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Can the key to consciousness be found in the folds of the cerebrum? Can the simple unfettered state of “being conscious” be localized in the brain, its properties deconstructed to precisely timed patterns of neural firing? Finding the answers is the goal of a $20 million international research program to search for the neural footprints of consciousness.
The broad, multi-year initiative—termed Accelerating Research in Consciousness (ARC)—is being funded by the Templeton World Charity Foundation. In the first phase, representing $5 million, two leading brain theories of consciousness with diametrically opposed assumptions will face off to test their hypotheses. ARC pits the Integrated Information Theory (IIT) and the Global Neuronal Workplace (GNW) theory directly against one another, in what Templeton calls “adversarial collaboration,” to settle some fundamental questions about how, when, and where the brain processes subjective awareness of ourselves and the world around us.
The two theoretical models are in stark contrast to one another: their definitions and assumptions of what constitutes consciousness differ and their whole approach to the subject is fundamentally different. What they have in common is that they both study the neural correlates of consciousness.
IIT is the brainchild of Giulio Tononi, a professor and director of the Wisconsin Institute for Sleep and Consciousness at the University of Wisconsin. GNW has been elaborated by Stanislas Dehaene of INSERM/Unicog, in concert with Lionel Naccache of Sorbonne/INSERM, Jean-Pierre Changeux of Institut Pasteur, and others. These two theories were selected by Christof Koch, a leading consciousness researcher who is serving as an advisor to the Templeton project, because each has an established following among scientists and a “preponderance of evidence” backing them, says Koch, who now heads the Allen Institute for Brain Science.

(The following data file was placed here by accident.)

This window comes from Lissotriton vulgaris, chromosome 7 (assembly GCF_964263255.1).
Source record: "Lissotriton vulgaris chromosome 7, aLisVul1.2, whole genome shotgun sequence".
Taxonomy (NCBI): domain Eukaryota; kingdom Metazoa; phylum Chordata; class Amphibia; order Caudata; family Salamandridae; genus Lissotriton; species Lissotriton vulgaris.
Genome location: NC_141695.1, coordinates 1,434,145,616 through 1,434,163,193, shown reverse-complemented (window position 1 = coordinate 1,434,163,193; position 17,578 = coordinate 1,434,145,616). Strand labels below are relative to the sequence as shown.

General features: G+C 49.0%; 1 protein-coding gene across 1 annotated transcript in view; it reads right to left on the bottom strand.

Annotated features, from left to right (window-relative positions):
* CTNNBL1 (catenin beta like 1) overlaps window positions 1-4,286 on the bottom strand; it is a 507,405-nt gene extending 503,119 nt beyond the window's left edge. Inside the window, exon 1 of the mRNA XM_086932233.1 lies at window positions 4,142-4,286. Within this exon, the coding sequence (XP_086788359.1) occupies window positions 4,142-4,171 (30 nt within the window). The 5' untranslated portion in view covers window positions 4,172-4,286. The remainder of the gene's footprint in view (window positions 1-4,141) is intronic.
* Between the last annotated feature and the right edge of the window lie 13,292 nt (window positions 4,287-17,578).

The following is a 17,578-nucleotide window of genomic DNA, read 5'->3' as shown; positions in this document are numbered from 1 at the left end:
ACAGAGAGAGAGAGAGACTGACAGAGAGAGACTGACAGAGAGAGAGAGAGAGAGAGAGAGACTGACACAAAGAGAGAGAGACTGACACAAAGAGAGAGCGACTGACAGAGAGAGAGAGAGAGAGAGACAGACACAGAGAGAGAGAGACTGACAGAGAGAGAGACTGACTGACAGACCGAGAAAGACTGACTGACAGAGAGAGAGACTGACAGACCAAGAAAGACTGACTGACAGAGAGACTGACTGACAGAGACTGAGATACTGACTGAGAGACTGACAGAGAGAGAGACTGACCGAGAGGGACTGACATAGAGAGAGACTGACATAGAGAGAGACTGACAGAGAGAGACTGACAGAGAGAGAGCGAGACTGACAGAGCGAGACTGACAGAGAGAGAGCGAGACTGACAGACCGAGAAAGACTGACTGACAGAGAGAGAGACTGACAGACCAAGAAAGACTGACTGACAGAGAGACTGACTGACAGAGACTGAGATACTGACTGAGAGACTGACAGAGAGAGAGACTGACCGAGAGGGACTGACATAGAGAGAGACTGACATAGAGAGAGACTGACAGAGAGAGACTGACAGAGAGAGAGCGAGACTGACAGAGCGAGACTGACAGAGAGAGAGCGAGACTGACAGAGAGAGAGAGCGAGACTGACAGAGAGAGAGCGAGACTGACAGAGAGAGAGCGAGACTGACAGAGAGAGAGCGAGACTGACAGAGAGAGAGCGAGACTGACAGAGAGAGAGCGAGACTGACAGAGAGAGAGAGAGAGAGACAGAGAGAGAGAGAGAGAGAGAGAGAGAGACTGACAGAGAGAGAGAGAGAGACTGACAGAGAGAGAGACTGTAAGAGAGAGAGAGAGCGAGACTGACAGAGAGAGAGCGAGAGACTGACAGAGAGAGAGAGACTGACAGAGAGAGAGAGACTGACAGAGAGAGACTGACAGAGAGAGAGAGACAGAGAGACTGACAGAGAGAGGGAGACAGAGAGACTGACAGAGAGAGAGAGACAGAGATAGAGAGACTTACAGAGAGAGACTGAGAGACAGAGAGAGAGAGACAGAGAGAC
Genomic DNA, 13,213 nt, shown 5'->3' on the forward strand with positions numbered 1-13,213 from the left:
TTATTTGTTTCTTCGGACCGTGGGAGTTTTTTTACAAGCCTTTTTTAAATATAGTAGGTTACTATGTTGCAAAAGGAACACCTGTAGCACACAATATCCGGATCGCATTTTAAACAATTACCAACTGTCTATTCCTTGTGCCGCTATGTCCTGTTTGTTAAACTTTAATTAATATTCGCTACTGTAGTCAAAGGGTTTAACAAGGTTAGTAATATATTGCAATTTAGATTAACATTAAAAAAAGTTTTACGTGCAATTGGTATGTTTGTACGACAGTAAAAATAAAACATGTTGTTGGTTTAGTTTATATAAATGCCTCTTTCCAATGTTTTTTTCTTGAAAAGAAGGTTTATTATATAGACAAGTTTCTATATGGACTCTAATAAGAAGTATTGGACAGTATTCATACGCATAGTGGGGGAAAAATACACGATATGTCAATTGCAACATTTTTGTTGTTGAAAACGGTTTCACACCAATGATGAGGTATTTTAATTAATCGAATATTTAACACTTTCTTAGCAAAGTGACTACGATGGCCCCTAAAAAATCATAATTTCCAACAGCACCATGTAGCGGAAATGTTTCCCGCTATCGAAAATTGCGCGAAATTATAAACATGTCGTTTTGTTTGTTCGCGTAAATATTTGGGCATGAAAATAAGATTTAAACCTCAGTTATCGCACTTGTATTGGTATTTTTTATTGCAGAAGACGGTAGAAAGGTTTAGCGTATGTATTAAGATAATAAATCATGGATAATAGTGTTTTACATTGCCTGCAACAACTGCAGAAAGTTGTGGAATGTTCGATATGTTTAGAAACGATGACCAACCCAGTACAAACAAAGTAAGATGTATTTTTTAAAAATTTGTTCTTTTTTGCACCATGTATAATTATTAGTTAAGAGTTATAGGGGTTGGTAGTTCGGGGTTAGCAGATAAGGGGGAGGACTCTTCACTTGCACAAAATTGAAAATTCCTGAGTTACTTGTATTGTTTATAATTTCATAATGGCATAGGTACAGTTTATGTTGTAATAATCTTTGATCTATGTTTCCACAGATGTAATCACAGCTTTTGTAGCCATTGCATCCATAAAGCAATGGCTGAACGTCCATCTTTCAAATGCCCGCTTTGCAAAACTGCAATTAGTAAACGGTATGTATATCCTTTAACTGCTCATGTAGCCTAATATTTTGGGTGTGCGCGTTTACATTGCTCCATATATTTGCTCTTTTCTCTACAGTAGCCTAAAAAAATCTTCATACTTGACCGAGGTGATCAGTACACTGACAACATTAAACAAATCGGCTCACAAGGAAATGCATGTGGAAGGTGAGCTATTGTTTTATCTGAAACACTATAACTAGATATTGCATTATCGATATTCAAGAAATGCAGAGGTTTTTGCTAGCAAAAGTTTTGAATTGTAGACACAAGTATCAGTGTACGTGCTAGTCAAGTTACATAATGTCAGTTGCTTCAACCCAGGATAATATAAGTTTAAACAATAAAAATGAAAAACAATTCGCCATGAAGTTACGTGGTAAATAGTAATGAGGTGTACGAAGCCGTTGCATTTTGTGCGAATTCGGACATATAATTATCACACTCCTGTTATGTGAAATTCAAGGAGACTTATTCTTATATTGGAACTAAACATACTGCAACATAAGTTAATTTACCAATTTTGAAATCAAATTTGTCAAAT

Why This Approach?
ARC is audacious not only in its approach and its subject matter, but also in its commitment to model best practices in open science. The underlying premise is that meaningful progress on big questions like consciousness requires focused, structured collaboration beyond what any isolated research group can do.
“The days of the lone genius scientist, the chap in the lab who solves the big problem, are pretty much over,” says Dawid Potgieter, senior program director at Templeton, which is bankrolling the project on the premise that siloed science is the enemy of progress. “There’s a need to do science differently,” notes Potgieter.
“What’s happened over the last 50 years, in biomedical sciences in general, is that you never have a single experiment that tests two competing theories,” says Koch. “[Adversarial collaboration] requires people to work together in a productive way so disagreements can be tested.” He points to the experiments of 1919 that directly tested Einstein’s then recently introduced Theory of General Relativity against the prevailing Newtonian view of the universe, largely settling the argument in favor of Einstein. In contemporary science, Koch says: “This is very rarely done.”
Naccache, a French neurologist and neuroscientist who is a co-architect of GNW, says the nature of the consciousness question calls for a bold approach. “We don’t yet have a full theory of consciousness. We have only sketches—‘esquisses’ in French,” he says. “The best way to go beyond our current knowledge is to provoke collisions between these theories in order to test their respective core ideas, and to go forward with new ideas,” he adds.
ARC provokes collisions by bringing the leaders of opposing views to the same table—literally, over the course of a multi-day workshop—to hash out and agree to “killer ideas” that could disprove the other’s theory. Then it turns to six top-notch independent laboratories to empirically test the predictions and find out who’s got it right—or at least, who might be closer to right. The scientific protocol is designed to ensure scientific objectivity and rigor with maximal transparency, with an eye toward moving the field forward. A team of independent investigators will direct the scientific program, led by principal investigator Lucia Melloni of Max Planck Institute and New York University and co-principal investigators Liad Mudrik of Tel Aviv University and Michael Pitts of Reed College.